November 29, 2015
They made the annual trip to the Pavilion 10 days ago, to watch their buddy Jay Wright coach the Villanova Wildcats. The opponent, East Tennessee State, was devoured easily, which was somewhat the idea.
Close to 20 guys, some with their wives, let Wright handle his post-game duties and met him later at JD McGillicuddy’s pub just a few minutes away in Wayne.
“We had a room in the back,’’ says Mike (Mook) Mikulski, Wright’s best friend from childhood. “We just hung out, had some cheese steaks, a few drinks and just talked.’’
Not so much about college basketball, though. More Little League, actually, and high school baseball and basketball. Glory Days.
“It’s all we talk about,’’ Wright says, his team ranked No. 8 nationally and out to a 6-0 start. “To this day we still have arguments about who did what.’’
Though Wright is the celebrity, on these occasions he is simply one of the guys. One who watched Mork and Mindy on TV and sang along to “My Sharona” blasting on the radio.
Bob Craig, who organizes the major in-season gathering (some also golf together now and then), is semi-retired now. He, Wright and Mikulski were teammates on the Larks in Little League and the Camanches in Pony League.
Mikulski, in corporate sales, lived one block from Wright in the Bucks County town of Churchville. Craig lived just a few minutes away. He and Wright both wound up at Bucknell, though Craig’s playing days were over.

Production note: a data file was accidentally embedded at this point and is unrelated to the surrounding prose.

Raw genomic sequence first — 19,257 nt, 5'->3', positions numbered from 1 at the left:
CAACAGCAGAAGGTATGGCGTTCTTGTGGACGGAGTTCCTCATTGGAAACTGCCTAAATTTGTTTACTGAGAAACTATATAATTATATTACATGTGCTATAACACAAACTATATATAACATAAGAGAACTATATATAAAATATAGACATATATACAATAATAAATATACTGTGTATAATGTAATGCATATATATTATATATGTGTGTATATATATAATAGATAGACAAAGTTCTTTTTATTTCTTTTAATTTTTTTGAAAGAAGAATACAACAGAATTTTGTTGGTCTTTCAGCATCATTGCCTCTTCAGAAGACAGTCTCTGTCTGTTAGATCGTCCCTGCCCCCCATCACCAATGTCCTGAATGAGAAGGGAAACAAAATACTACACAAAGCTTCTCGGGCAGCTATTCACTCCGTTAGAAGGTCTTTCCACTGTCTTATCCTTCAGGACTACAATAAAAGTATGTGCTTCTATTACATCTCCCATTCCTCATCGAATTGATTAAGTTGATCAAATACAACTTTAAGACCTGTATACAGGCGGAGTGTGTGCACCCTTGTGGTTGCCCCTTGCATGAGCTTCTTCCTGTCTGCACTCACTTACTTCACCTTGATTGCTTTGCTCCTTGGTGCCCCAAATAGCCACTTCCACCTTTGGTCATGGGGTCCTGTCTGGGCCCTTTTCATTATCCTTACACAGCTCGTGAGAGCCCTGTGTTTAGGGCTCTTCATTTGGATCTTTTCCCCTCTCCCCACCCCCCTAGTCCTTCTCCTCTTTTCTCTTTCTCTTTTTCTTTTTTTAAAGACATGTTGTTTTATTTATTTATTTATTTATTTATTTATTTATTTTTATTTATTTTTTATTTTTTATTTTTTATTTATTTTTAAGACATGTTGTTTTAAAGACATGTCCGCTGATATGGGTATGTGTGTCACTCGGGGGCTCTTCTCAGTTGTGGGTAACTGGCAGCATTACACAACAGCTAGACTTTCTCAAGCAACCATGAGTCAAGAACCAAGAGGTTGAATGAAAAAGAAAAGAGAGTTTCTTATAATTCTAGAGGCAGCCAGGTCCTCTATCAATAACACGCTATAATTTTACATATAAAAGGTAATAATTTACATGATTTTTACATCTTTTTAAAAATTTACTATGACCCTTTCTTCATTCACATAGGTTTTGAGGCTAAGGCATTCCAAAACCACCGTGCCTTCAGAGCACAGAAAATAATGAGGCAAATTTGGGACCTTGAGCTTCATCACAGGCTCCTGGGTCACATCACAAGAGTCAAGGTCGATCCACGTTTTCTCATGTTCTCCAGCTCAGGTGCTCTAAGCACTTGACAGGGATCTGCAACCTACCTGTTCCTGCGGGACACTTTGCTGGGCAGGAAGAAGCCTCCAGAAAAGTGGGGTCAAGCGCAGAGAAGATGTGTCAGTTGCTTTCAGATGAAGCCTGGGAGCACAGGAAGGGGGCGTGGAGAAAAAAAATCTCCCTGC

His ball-busting days endured.
“Jay was always the nicest guy. He was too easy to pick on because he never came back at you. He was like our punching bag,’’ Craig says with a laugh. “He was our John Travolta, too. He was the pretty boy. He always had the great clothes, he was a good dancer and the girls loved him; and he would just laugh that laugh of his. He hasn’t changed at all, which is amazing.’’
Wright was a two-sport star at Council Rock High School (Class of ’79). Obviously he was good enough in basketball to play in college, and his high school baseball coach thought he had a chance to play professional baseball.
“If he wanted to he probably could have been a quarterback on the football field,’’ Mikulski says. “I’ve known him since we were seven. I spent half my childhood down at his house. I had two sisters, so he became my brother.
“I was not as physically gifted as he was, but we played sports year-round. We grew up in a really cool suburban neighborhood, the Orchard Hills section. We played baseball in the back yard.’’
But basketball was Wright’s real love. He gave up baseball in high school to spend more time playing spring and summer basketball and competed in the Sonny Hill league in the city.
“I loved being able to work on my own game,’’ Wright says about basketball. “I’d go to camps and I’d be dialed in. I took notes and I’d go home and try and work on what every speaker talked about. I went to basketball camps in the Poconos, staying in those cabins. I loved it.’’
Even before high school, Craig says, Wright talked about wanting to coach Villanova basketball. It wasn’t until his senior year in college that Wright began to seriously consider coaching as a career.
“He and Mook were big-time basketball fanatics,’’ Craig says. “They would go to the Palestra a lot for games. He loved Big Five basketball. His high school coach, Mike Holland, would get frustrated with Jay. Jay was like a player-coach. Coach would call a play, we’d break the huddle, Jay would laugh and say, ‘I’m changing the play. That ain’t gonna’ work.’
“Holland would get pissed,’’ Craig laughs.